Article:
Zayds Goes To Germany


Visitors to a new Jewish museum, which opens Thursday in the heart of Munich, will be able to learn on four exhibition floors about Jewish life and culture in Germany’s Bavaria region.

And at the entrance to the building they will learn a bit about a Jewish family from Manhattan’s Upper West Side.

Ten original cartoons from “Everything’s Relative,” a decade-old comic strip that appears in this newspaper and a handful of other Jewish papers in the U.S., will be posted as silk screens on the walls at the front door.

The museum management wants the comics, which feature an intergenerational cast of characters, “to introduce visitors to the subject of Jews in Munich,” says Jordan Gorfinkel, the New York artist who has drawn Batman, produced several music CDs and now declares himself “in the entertainment business.”

In the Munich-based strips — they will be presented in German and English at the museum, and will start running in The Jewish Week in two weeks — Zayds, the patriarch of Gorfinkel’s fictional family that is loosely based on his own, will return to Germany with a younger member of the mishpocha. The comic will teach about contemporary Jewish life in Germany through their eyes.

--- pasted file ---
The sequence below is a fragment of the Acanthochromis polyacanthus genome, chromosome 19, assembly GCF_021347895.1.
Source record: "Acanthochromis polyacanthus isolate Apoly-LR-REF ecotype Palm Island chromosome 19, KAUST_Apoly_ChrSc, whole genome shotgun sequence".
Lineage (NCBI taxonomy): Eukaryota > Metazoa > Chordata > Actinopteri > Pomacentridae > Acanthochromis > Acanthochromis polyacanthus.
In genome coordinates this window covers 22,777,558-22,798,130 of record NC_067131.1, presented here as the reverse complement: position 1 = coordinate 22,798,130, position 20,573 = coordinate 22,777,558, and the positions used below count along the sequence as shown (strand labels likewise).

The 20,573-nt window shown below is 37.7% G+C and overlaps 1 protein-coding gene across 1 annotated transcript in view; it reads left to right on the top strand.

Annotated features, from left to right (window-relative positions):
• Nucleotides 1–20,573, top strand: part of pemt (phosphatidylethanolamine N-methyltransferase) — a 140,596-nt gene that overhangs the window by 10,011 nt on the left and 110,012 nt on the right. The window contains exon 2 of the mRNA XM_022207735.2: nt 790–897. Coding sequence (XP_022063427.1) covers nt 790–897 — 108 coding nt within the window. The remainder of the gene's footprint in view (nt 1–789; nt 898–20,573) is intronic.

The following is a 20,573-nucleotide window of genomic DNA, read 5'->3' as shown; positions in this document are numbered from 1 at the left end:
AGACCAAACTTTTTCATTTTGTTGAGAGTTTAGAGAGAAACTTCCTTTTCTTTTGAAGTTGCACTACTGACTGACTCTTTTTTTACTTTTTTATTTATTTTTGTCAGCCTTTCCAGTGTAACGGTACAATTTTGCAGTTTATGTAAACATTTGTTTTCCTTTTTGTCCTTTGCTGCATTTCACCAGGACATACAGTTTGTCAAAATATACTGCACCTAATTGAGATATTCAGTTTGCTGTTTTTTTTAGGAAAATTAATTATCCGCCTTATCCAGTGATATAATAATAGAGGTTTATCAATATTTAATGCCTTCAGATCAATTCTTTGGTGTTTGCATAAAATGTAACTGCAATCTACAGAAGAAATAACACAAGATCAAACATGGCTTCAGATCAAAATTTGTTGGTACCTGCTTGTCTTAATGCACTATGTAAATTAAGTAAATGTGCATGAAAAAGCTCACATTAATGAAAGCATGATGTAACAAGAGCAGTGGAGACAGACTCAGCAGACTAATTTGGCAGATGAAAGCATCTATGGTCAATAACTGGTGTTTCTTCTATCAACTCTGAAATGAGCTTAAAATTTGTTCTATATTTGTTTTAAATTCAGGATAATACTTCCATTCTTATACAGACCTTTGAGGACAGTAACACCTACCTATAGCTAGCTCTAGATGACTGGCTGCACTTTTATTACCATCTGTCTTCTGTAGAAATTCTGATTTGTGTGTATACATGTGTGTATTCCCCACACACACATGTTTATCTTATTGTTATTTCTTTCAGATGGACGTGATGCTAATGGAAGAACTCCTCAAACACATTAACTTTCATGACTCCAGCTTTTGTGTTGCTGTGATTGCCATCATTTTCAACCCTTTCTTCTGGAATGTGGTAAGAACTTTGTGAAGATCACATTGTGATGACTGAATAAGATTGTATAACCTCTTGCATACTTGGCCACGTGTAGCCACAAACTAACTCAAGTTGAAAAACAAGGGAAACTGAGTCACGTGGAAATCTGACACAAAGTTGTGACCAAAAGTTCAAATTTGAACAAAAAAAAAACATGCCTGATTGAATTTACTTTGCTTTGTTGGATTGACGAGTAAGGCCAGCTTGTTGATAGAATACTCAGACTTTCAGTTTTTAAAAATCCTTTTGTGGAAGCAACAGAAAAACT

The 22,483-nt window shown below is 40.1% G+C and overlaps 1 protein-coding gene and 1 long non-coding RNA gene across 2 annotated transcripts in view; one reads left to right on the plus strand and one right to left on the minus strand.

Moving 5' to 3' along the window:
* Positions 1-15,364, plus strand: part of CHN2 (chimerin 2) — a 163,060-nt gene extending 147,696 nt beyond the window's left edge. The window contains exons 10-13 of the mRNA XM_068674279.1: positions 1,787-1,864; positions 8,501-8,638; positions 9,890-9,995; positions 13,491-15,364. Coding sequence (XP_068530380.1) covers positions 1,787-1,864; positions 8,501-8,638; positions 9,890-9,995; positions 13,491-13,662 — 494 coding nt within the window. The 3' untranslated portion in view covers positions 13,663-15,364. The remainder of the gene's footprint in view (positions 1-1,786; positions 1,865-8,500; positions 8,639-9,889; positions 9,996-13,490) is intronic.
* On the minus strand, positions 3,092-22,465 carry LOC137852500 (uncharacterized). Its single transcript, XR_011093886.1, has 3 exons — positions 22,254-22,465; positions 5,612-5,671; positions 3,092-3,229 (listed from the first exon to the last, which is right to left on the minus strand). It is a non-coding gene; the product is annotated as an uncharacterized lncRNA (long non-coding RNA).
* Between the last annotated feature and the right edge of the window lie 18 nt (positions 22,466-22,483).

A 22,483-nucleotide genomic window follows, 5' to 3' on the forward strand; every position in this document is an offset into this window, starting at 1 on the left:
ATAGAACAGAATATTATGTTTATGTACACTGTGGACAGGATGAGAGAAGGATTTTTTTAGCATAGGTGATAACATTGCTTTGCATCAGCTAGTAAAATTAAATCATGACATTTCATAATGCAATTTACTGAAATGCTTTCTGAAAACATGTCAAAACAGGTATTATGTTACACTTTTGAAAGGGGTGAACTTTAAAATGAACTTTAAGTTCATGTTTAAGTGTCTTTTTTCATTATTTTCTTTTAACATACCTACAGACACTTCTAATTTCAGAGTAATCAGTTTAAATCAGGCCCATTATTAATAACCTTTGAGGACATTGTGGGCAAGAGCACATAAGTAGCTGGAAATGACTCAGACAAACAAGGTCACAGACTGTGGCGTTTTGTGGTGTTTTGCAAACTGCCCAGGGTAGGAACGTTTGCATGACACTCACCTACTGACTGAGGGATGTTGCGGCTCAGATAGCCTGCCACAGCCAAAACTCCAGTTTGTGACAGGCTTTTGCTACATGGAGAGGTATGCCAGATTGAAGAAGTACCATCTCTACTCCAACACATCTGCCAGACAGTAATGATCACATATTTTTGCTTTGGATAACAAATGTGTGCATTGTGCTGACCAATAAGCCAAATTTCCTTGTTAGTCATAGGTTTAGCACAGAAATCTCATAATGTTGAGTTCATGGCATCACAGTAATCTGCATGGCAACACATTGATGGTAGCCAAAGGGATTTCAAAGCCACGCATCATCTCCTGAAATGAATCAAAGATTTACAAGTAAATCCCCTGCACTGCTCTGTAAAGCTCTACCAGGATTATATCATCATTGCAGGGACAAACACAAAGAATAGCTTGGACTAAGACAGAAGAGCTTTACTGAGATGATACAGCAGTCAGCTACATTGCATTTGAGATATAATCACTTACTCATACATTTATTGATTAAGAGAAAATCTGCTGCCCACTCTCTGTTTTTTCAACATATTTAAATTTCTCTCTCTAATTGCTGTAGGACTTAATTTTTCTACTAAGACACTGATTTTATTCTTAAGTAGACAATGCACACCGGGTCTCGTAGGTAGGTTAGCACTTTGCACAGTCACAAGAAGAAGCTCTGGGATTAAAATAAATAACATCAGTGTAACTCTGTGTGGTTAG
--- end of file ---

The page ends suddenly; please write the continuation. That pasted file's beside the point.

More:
Gorfinkel, a native of Chicago, says he learned about today’s German Jewry during his first visit there two years ago, as a guest of the museum. Staying with a friend, he shopped and ate and davened with German Jews, most of whom have come in recent years from the former Soviet Union.

“I began to open my eyes to the reality of what Germany is today,” he says — it is the country with Europe’s fastest-growing Jewish community. “There is a renaissance of Jewish life in Germany.”

All this will show up in his comics, Gorfinkel says. “I spent a year trying to figure out what I’m saying. I found a way to deal with the facts in a way that was honest … not over-sentimental.”

After the opening of the museum, part of a complex that includes a recently opened synagogue and Jewish community center, Gorfinkel’s new comics will become a traveling exhibit in this country and overseas.

He will attend the museum’s opening, accompanied by his wife, Amy, their 8-month-old son, Ori, and his father-in-law, Nathan Burzinski.

Burzinki, who lives in Cleveland, is an Auschwitz survivor who was in a DP camp near Munich after World War II.

This week will be Burzinski’s first time back in Germany since 1945 — just like Zayds.

Next week, Gorfinkel says, “fact and faction will merge.”